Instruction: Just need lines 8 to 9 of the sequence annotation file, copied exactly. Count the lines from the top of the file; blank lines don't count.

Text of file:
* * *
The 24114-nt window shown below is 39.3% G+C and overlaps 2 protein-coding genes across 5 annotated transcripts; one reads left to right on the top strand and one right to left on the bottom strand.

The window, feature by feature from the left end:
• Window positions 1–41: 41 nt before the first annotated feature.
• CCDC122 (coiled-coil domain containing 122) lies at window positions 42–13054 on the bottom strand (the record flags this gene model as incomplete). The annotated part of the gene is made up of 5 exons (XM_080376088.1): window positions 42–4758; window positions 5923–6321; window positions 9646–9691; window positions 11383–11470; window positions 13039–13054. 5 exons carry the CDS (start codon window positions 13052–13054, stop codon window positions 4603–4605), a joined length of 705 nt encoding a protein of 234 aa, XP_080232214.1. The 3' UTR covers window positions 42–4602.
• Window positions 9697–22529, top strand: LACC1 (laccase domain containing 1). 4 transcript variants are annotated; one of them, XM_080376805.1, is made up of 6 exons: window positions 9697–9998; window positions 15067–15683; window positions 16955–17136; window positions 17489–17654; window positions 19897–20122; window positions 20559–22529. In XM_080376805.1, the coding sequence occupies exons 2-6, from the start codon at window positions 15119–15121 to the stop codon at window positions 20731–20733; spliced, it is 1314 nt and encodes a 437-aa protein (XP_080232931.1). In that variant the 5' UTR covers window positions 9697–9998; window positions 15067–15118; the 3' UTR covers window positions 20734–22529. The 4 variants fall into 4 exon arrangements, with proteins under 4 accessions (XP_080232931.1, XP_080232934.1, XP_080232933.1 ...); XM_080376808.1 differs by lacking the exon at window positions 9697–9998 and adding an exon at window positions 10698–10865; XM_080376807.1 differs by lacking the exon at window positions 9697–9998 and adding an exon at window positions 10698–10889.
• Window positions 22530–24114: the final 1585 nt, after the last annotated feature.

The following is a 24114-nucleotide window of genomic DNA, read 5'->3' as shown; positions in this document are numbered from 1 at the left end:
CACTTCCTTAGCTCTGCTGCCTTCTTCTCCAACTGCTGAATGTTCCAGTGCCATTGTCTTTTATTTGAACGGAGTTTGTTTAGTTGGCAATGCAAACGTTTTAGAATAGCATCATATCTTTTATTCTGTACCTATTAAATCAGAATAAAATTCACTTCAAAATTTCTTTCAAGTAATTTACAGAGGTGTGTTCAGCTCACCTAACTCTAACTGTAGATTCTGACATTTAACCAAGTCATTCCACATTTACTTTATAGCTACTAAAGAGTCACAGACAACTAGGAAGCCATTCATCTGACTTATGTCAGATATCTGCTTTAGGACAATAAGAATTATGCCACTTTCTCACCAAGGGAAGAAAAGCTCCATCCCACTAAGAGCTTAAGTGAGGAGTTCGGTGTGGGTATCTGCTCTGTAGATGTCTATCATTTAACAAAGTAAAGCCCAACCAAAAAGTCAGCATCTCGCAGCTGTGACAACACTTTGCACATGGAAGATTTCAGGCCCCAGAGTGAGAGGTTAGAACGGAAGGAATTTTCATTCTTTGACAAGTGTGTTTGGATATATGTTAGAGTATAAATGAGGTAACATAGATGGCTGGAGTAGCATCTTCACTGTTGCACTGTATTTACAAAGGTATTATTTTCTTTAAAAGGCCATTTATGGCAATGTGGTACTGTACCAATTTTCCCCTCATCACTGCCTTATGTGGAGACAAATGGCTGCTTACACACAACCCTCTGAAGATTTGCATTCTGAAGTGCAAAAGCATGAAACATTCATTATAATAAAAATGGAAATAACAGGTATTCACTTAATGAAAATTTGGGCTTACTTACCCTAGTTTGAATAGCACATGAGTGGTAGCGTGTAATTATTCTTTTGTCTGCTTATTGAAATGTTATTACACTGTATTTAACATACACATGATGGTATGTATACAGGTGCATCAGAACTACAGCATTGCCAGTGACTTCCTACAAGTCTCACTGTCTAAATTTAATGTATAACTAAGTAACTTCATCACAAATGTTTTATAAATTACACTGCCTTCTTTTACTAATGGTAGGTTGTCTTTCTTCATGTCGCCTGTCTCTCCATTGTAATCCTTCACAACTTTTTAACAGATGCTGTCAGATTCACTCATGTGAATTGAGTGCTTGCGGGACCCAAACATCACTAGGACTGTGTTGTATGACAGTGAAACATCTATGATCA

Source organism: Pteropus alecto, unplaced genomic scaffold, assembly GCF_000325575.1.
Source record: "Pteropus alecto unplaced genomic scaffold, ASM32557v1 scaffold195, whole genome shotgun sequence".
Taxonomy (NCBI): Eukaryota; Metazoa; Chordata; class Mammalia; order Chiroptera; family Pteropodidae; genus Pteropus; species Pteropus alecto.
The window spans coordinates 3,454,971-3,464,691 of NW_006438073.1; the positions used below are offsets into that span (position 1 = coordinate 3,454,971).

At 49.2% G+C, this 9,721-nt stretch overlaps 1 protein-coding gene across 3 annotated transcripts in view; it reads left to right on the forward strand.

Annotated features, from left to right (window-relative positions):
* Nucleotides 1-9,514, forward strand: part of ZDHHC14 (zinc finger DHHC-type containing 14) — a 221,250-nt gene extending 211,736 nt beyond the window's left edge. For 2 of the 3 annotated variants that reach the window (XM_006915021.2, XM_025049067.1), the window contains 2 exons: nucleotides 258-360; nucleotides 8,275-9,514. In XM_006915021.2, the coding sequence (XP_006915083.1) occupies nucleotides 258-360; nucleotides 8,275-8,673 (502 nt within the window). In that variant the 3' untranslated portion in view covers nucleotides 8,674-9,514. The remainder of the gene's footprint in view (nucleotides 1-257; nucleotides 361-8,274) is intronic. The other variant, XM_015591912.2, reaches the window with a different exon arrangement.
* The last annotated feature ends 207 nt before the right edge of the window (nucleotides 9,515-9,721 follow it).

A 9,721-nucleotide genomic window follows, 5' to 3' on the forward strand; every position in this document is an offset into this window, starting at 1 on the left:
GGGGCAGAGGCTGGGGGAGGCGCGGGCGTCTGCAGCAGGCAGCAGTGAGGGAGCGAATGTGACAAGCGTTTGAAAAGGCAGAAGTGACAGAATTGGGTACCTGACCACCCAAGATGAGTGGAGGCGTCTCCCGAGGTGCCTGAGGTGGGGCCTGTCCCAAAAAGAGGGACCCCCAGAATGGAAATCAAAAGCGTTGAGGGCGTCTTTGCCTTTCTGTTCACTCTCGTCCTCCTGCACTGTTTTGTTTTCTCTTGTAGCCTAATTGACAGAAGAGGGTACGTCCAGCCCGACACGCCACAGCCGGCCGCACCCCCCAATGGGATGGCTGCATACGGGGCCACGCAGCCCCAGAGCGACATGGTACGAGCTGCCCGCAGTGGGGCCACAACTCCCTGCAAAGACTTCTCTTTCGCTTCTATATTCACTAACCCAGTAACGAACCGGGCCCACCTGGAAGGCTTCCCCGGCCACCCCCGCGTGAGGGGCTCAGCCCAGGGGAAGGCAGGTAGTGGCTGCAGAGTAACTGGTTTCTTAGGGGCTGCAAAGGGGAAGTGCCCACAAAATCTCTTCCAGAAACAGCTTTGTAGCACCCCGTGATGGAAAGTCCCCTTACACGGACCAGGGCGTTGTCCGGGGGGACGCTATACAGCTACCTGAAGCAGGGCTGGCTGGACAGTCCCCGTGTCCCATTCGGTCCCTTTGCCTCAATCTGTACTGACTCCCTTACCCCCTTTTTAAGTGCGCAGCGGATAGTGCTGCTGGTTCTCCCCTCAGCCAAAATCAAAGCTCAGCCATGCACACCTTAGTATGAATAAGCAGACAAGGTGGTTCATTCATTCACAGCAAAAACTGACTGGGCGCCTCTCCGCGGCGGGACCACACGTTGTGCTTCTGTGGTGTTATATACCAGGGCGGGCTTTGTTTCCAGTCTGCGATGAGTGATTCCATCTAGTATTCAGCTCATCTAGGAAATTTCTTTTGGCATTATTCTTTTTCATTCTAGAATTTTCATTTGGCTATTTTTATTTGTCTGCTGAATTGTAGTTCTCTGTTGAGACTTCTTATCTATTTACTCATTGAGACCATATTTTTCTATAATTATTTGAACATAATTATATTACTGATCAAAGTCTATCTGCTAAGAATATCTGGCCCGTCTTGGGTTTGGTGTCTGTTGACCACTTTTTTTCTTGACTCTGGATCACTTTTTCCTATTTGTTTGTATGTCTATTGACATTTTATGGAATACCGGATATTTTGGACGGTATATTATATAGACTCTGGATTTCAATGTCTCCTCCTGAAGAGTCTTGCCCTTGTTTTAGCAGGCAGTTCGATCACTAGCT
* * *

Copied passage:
CACTTCCTTAGCTCTGCTGCCTTCTTCTCCAACTGCTGAATGTTCCAGTGCCATTGTCTTTTATTTGAACGGAGTTTGTTTAGTTGGCAATGCAAACGTTTTAGAATAGCATCATATCTTTTATTCTGTACCTATTAAATCAGAATAAAATTCACTTCAAAATTTCTTTCAAGTAATTTACAGAGGTGTGTTCAGCTCACCTAACTCTAACTGTAGATTCTGACATTTAACCAAGTCATTCCACATTTACTTTATAGCTACTAAAGAGTCACAGACAACTAGGAAGCCATTCATCTGACTTATGTCAGATATCTGCTTTAGGACAATAAGAATTATGCCACTTTCTCACCAAGGGAAGAAAAGCTCCATCCCACTAAGAGCTTAAGTGAGGAGTTCGGTGTGGGTATCTGCTCTGTAGATGTCTATCATTTAACAAAGTAAAGCCCAACCAAAAAGTCAGCATCTCGCAGCTGTGACAACACTTTGCACATGGAAGATTTCAGGCCCCAGAGTGAGAGGTTAGAACGGAAGGAATTTTCATTCTTTGACAAGTGTGTTTGGATATATGTTAGAGTATAAATGAGGTAACATAGATGGCTGGAGTAGCATCTTCACTGTTGCACTGTATTTACAAAGGTATTATTTTCTTTAAAAGGCCATTTATGGCAATGTGGTACTGTACCAATTTTCCCCTCATCACTGCCTTATGTGGAGACAAATGGCTGCTTACACACAACCCTCTGAAGATTTGCATTCTGAAGTGCAAAAGCATGAAACATTCATTATAATAAAAATGGAAATAACAGGTATTCACTTAATGAAAATTTGGGCTTACTTACCCTAGTTTGAATAGCACATGAGTGGTAGCGTGTAATTATTCTTTTGTCTGCTTATTGAAATGTTATTACACTGTATTTAACATACACATGATGGTATGTATACAGGTGCATCAGAACTACAGCATTGCCAGTGACTTCCTACAAGTCTCACTGTCTAAATTTAATGTATAACTAAGTAACTTCATCACAAATGTTTTATAAATTACACTGCCTTCTTTTACTAATGGTAGGTTGTCTTTCTTCATGTCGCCTGTCTCTCCATTGTAATCCTTCACAACTTTTTAACAGATGCTGTCAGATTCACTCATGTGAATTGAGTGCTTGCGGGACCCAAACATCACTAGGACTGTGTTGTATGACAGTGAAACATCTATGATCA

Source organism: Pteropus alecto, unplaced genomic scaffold, assembly GCF_000325575.1.